Husband petitioned the court to modify his alimony obligation after Wife moved in with her boyfriend. Wife maintained that her new living arrangement did not affect her need for alimony because she and her partner shared expenses equally and her living expenses after the move were unchanged. The trial court disagreed and suspended a portion of Husband’s alimony obligation. Both sides raise issues with the trial court’s decision. Contrary to Wife’s assertion, we conclude that the alimony provision in the parties’ marital dissolution agreement did not preclude modification of the alimony award as authorized by statute. We further conclude that the trial court did not err in basing its modification decision on the evidence of Wife’s financial circumstances at the time of trial. We affirm the alimony modification, but we modify the judgment so that the modification applies retroactively to the date of Husband’s petition.

Hamilton County Court of Appeals 10/30/19
Jeanie Morgan Beltz Et Al v. Brett Anthony Heffner
E2018-01962-COA-R3-CV
Authoring Judge: Judge Frank G. Clement, Jr.
Trial Court Judge: Judge Rex H. Ogle

This appeal arises from the denial of a petition based on Tennessee’s Grandparent Visitation Statute. The parents of the deceased mother of a new-born child filed a petition to obtain visitation with their three-month-old granddaughter. The child’s father opposed the petition. Following discovery, the father filed a motion to dismiss or for summary judgment on the ground that there was no danger of substantial harm to the child if visitation was denied because there was no evidence that the grandparents had a significant relationship with the child. The petitioners opposed the motion relying on Tenn. Code Ann. § 36-6-306(b)(4), which established a rebuttable presumption of substantial harm to the child if visitation was denied because their daughter, the child’s mother, was deceased. The trial court found there was no significant existing relationship between the grandparents and the child. After analyzing the child’s best interests under Tenn. Code Ann. § 36-6-307, the court granted summary judgment to the father, finding the petitioners did not meet the requirements of the Grandparent Visitation Statute. We have determined that the trial court misconstrued the statutory scheme. The trial court failed to recognize that because the petitioners are the parents of the child’s deceased mother, they were entitled to the rebuttable presumption of substantial harm to the child if visitation was denied without having to establish that a “significant” relationship with their grandchild existed. Moreover, we have determined that more than one conclusion or inference can reasonably be drawn from the facts, thereby precluding summary judgment. Accordingly, we reverse and remand for further proceedings.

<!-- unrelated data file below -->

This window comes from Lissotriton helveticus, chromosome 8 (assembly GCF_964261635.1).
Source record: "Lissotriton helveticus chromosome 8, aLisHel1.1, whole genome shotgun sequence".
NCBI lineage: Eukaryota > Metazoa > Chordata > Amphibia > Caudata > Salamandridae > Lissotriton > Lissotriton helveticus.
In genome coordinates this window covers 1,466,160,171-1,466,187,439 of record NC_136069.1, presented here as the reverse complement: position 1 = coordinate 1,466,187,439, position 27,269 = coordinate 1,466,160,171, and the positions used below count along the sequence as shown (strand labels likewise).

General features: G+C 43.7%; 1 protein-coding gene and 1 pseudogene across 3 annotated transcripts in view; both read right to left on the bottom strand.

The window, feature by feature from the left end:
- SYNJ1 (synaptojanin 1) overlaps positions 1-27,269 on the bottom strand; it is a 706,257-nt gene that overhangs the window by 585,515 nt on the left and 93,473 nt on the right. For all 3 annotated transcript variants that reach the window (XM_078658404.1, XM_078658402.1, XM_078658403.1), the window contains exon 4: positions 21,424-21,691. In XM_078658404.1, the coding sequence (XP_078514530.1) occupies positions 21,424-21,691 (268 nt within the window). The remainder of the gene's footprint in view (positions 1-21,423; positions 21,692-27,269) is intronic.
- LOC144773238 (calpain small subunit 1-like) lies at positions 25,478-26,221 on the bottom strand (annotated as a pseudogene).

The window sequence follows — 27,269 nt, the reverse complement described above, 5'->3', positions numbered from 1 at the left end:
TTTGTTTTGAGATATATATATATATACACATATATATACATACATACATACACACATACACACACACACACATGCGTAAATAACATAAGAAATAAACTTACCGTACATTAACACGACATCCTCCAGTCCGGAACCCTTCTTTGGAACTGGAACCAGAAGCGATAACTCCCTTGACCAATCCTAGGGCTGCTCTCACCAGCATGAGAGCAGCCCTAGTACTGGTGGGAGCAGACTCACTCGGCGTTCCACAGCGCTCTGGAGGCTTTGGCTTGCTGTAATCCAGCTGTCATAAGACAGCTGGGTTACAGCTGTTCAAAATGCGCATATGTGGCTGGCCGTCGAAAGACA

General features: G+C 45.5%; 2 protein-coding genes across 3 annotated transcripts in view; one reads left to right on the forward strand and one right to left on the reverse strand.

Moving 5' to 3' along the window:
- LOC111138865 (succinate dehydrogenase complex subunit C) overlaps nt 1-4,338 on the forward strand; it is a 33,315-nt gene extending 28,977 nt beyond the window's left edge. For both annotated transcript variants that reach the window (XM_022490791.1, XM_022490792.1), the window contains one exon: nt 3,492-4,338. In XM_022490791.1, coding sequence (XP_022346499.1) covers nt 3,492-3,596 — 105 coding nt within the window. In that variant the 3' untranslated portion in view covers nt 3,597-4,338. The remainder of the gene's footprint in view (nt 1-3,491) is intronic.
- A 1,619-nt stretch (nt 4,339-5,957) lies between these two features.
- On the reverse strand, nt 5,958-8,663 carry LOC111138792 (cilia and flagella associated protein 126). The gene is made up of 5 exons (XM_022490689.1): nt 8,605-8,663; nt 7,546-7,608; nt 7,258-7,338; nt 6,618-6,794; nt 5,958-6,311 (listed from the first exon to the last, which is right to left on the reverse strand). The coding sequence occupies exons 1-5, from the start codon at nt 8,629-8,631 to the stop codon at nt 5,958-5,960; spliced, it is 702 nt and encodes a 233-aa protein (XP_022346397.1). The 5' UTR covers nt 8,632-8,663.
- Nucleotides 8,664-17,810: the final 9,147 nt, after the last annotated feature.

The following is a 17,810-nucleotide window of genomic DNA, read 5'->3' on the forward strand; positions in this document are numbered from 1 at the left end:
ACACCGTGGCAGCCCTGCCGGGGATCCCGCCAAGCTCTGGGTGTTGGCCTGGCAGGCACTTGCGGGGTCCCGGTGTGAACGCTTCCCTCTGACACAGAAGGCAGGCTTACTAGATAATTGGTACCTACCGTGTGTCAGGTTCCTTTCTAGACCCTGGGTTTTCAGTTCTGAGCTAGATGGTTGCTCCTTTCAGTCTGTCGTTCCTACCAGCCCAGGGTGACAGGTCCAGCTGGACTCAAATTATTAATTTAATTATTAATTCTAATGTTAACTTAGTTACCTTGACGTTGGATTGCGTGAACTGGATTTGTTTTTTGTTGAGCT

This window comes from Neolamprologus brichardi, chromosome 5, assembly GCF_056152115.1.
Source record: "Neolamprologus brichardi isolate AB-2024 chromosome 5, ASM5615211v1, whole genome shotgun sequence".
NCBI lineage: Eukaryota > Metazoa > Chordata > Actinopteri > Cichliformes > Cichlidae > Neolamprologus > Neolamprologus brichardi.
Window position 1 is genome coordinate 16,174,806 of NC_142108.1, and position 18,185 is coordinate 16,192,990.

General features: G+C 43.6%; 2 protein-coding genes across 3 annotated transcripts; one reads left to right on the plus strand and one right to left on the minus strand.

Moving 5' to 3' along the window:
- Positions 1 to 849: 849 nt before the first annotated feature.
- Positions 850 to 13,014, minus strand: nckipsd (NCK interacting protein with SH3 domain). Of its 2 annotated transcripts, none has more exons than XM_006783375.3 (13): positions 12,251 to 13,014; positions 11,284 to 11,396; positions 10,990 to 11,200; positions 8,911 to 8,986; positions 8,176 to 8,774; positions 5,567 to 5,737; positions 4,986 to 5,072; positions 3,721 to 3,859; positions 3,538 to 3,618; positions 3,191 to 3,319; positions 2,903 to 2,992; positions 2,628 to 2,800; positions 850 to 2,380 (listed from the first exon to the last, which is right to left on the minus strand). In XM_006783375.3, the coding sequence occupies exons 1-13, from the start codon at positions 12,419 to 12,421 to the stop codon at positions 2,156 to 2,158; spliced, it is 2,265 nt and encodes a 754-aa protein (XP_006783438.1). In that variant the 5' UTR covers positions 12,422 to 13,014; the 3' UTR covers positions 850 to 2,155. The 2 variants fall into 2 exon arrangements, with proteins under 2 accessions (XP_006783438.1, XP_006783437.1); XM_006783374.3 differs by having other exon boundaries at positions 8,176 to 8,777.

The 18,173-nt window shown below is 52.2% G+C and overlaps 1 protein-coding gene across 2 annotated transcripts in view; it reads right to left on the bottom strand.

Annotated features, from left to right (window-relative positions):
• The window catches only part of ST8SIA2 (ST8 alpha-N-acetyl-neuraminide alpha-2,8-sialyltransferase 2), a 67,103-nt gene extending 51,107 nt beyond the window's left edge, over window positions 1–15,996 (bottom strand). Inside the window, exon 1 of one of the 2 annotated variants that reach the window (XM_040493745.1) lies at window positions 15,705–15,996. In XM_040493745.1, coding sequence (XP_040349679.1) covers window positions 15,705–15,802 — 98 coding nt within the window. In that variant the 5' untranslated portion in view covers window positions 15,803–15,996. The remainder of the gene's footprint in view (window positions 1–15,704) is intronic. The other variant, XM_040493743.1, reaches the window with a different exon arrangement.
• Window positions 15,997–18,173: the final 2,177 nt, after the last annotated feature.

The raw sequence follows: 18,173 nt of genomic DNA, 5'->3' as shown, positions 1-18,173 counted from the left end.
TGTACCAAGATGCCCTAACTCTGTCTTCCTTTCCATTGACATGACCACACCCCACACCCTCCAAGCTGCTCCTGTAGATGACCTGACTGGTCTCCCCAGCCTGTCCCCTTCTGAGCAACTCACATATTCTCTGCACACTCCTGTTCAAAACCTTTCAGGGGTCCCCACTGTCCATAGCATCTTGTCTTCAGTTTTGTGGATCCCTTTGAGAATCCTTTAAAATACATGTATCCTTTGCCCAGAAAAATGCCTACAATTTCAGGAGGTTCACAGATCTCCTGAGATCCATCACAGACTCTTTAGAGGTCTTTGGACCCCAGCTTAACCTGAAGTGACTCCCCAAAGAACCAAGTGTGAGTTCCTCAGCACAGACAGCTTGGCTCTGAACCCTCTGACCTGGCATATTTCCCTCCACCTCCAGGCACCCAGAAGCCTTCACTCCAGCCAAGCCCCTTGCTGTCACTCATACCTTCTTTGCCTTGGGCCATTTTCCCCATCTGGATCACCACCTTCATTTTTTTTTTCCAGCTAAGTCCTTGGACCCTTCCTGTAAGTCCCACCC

Jefferson County Court of Appeals 10/30/19
In Re Adrian M.-M., et al.
W2019-00931-COA-R3-PT
Authoring Judge: Chief Judge D. Michael Swiney
Trial Court Judge: Chancellor W. Michael Maloan